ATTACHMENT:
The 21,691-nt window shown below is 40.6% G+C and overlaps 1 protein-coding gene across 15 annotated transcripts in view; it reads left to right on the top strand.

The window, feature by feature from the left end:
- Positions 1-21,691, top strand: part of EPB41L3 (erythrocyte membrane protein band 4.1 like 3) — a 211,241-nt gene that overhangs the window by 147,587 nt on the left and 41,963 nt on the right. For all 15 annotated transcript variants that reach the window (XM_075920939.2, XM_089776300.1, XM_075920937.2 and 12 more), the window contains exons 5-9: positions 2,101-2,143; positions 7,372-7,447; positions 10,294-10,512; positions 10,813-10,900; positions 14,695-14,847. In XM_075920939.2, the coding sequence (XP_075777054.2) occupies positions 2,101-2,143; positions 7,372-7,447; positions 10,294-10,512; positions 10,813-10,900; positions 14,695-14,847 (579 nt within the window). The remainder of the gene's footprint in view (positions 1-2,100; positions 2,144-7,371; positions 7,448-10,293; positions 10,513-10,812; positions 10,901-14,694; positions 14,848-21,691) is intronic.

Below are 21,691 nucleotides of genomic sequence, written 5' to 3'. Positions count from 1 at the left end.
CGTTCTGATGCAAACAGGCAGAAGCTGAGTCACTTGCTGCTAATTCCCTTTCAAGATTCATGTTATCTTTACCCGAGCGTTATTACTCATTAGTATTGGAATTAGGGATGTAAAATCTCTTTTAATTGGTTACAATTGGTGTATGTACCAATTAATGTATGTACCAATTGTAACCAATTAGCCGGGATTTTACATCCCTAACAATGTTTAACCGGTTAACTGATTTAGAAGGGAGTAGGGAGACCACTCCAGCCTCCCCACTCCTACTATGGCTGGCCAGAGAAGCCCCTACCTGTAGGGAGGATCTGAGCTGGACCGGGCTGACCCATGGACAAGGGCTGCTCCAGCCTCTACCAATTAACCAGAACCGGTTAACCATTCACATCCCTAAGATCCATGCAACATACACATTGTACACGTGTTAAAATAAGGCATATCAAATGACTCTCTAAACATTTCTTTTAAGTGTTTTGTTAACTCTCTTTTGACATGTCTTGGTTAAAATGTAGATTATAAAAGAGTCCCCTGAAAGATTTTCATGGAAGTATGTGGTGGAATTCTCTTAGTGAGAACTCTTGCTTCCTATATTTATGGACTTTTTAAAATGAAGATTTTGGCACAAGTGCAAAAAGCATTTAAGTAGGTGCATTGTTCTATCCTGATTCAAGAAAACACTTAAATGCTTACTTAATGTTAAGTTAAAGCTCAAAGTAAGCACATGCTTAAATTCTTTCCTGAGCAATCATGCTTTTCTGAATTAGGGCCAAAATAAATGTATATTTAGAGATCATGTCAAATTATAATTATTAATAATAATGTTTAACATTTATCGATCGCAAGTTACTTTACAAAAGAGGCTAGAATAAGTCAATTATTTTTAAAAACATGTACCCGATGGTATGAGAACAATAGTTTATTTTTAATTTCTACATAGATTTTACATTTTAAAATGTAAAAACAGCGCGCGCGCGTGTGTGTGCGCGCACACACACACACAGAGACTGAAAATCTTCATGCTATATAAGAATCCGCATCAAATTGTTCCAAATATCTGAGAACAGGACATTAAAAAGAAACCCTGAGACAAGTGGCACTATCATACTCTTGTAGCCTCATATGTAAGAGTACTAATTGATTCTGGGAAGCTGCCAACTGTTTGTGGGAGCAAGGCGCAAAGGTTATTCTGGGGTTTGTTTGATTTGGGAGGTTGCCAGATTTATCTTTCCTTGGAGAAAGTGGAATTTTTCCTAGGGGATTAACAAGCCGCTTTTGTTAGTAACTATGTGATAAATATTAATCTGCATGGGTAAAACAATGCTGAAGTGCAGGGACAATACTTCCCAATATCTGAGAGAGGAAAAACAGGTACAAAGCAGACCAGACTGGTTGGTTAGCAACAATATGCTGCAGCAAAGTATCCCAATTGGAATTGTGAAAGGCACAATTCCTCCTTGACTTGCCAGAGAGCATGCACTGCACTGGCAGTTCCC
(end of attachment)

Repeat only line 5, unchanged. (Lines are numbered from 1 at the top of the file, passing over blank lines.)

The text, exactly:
CGTTCTGATGCAAACAGGCAGAAGCTGAGTCACTTGCTGCTAATTCCCTTTCAAGATTCATGTTATCTTTACCCGAGCGTTATTACTCATTAGTATTGGAATTAGGGATGTAAAATCTCTTTTAATTGGTTACAATTGGTGTATGTACCAATTAATGTATGTACCAATTGTAACCAATTAGCCGGGATTTTACATCCCTAACAATGTTTAACCGGTTAACTGATTTAGAAGGGAGTAGGGAGACCACTCCAGCCTCCCCACTCCTACTATGGCTGGCCAGAGAAGCCCCTACCTGTAGGGAGGATCTGAGCTGGACCGGGCTGACCCATGGACAAGGGCTGCTCCAGCCTCTACCAATTAACCAGAACCGGTTAACCATTCACATCCCTAAGATCCATGCAACATACACATTGTACACGTGTTAAAATAAGGCATATCAAATGACTCTCTAAACATTTCTTTTAAGTGTTTTGTTAACTCTCTTTTGACATGTCTTGGTTAAAATGTAGATTATAAAAGAGTCCCCTGAAAGATTTTCATGGAAGTATGTGGTGGAATTCTCTTAGTGAGAACTCTTGCTTCCTATATTTATGGACTTTTTAAAATGAAGATTTTGGCACAAGTGCAAAAAGCATTTAAGTAGGTGCATTGTTCTATCCTGATTCAAGAAAACACTTAAATGCTTACTTAATGTTAAGTTAAAGCTCAAAGTAAGCACATGCTTAAATTCTTTCCTGAGCAATCATGCTTTTCTGAATTAGGGCCAAAATAAATGTATATTTAGAGATCATGTCAAATTATAATTATTAATAATAATGTTTAACATTTATCGATCGCAAGTTACTTTACAAAAGAGGCTAGAATAAGTCAATTATTTTTAAAAACATGTACCCGATGGTATGAGAACAATAGTTTATTTTTAATTTCTACATAGATTTTACATTTTAAAATGTAAAAACAGCGCGCGCGCGTGTGTGTGCGCGCACACACACACACAGAGACTGAAAATCTTCATGCTATATAAGAATCCGCATCAAATTGTTCCAAATATCTGAGAACAGGACATTAAAAAGAAACCCTGAGACAAGTGGCACTATCATACTCTTGTAGCCTCATATGTAAGAGTACTAATTGATTCTGGGAAGCTGCCAACTGTTTGTGGGAGCAAGGCGCAAAGGTTATTCTGGGGTTTGTTTGATTTGGGAGGTTGCCAGATTTATCTTTCCTTGGAGAAAGTGGAATTTTTCCTAGGGGATTAACAAGCCGCTTTTGTTAGTAACTATGTGATAAATATTAATCTGCATGGGTAAAACAATGCTGAAGTGCAGGGACAATACTTCCCAATATCTGAGAGAGGAAAAACAGGTACAAAGCAGACCAGACTGGTTGGTTAGCAACAATATGCTGCAGCAAAGTATCCCAATTGGAATTGTGAAAGGCACAATTCCTCCTTGACTTGCCAGAGAGCATGCACTGCACTGGCAGTTCCC